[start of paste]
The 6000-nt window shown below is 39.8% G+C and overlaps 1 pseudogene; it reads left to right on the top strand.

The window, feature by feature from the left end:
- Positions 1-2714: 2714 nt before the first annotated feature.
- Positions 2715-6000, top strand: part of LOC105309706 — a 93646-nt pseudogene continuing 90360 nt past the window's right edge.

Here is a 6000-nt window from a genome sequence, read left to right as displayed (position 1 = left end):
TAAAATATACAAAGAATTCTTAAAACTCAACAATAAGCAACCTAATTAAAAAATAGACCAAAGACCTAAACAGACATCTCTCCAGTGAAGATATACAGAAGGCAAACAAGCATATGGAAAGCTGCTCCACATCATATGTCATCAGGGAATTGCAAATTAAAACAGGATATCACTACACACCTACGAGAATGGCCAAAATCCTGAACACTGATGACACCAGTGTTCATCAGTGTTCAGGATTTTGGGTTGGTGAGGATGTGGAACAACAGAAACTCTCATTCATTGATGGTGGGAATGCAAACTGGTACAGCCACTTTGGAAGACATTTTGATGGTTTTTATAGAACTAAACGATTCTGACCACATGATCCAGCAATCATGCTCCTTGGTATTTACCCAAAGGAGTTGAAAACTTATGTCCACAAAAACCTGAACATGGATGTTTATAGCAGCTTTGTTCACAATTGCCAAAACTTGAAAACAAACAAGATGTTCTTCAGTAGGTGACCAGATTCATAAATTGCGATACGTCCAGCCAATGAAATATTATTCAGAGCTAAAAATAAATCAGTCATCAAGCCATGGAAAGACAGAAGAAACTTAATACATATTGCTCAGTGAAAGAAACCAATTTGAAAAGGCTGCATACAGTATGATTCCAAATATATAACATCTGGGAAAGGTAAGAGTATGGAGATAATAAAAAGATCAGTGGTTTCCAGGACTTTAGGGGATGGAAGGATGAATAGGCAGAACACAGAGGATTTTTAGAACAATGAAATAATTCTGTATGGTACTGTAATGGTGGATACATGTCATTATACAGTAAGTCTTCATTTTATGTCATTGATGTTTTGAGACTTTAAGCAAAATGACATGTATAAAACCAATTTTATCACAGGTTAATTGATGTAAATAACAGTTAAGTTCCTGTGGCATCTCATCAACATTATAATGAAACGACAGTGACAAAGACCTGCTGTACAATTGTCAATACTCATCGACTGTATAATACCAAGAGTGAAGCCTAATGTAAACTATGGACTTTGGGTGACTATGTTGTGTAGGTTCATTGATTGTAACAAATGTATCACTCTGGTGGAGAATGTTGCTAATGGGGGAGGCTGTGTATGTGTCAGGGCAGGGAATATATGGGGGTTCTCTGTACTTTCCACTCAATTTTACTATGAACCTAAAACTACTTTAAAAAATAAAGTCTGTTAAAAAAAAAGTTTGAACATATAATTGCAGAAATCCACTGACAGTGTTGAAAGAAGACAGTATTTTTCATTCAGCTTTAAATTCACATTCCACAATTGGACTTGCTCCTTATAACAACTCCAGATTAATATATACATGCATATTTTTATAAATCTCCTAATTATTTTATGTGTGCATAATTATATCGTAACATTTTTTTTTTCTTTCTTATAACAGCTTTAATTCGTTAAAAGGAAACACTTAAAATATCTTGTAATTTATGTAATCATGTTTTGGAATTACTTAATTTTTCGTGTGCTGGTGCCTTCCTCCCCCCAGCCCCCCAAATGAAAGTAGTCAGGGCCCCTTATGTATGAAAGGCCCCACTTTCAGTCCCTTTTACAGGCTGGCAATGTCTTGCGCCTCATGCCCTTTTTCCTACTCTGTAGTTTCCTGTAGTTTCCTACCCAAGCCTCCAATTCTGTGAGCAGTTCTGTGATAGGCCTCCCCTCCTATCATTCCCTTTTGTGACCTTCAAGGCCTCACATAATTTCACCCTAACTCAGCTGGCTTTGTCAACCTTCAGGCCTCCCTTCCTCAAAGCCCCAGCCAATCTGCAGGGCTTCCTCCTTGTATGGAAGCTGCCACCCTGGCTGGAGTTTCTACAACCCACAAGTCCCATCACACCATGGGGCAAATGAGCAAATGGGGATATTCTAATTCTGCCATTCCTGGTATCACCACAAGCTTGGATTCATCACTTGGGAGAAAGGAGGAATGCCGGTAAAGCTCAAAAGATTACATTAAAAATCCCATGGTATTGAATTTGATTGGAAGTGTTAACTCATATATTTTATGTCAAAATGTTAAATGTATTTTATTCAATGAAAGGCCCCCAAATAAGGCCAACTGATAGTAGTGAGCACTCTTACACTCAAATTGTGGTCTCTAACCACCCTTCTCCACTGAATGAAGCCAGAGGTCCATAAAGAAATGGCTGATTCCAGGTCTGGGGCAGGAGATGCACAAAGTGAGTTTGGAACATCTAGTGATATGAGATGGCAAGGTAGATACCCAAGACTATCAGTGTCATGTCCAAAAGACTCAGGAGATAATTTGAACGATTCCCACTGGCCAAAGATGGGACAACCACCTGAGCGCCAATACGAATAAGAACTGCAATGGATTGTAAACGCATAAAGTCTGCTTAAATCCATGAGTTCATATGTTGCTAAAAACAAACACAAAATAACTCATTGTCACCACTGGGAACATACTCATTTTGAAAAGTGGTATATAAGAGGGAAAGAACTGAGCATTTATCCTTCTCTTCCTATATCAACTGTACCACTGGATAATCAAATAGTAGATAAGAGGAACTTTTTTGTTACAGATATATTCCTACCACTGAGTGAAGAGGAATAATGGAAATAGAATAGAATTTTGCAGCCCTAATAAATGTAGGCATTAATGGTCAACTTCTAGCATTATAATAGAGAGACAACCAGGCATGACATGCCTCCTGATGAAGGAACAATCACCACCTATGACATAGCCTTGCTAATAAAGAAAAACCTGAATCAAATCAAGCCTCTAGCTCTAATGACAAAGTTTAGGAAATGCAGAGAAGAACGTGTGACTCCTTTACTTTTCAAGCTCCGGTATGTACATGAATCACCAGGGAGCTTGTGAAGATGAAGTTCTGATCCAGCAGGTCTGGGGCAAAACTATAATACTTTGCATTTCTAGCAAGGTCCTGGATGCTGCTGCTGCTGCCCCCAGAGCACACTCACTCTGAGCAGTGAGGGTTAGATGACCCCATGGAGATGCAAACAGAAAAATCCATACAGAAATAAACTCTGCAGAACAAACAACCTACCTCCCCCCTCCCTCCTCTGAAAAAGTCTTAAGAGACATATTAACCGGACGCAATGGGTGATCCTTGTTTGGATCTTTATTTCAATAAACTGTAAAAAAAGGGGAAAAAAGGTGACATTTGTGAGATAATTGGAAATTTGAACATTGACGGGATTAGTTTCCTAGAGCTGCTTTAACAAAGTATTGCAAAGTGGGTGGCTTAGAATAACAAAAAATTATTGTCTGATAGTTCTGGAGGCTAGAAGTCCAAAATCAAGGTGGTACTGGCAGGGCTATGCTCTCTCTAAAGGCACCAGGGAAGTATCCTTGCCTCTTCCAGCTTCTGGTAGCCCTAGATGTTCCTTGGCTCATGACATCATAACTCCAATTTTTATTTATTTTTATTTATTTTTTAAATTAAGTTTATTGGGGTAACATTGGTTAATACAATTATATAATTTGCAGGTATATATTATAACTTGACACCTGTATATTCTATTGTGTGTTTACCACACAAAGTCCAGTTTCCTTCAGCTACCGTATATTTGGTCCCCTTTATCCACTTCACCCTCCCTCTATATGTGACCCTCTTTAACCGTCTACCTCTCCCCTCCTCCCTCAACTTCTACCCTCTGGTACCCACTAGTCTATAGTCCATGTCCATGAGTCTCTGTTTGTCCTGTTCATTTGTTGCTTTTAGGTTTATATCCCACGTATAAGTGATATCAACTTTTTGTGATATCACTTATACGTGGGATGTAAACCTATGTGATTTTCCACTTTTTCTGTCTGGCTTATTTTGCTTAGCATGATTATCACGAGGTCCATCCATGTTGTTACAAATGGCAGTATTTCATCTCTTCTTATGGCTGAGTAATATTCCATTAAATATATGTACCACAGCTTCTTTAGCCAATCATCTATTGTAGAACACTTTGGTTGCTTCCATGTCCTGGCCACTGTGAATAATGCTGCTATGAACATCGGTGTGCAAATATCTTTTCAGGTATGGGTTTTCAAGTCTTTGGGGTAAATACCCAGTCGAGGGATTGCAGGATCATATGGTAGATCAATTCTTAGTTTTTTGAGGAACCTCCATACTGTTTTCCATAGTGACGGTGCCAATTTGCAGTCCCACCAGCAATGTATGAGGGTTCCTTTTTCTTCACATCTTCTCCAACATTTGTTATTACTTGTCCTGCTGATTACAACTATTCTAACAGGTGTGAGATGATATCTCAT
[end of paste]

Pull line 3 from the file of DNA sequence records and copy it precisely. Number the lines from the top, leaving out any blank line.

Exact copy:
- Positions 1-2714: 2714 nt before the first annotated feature.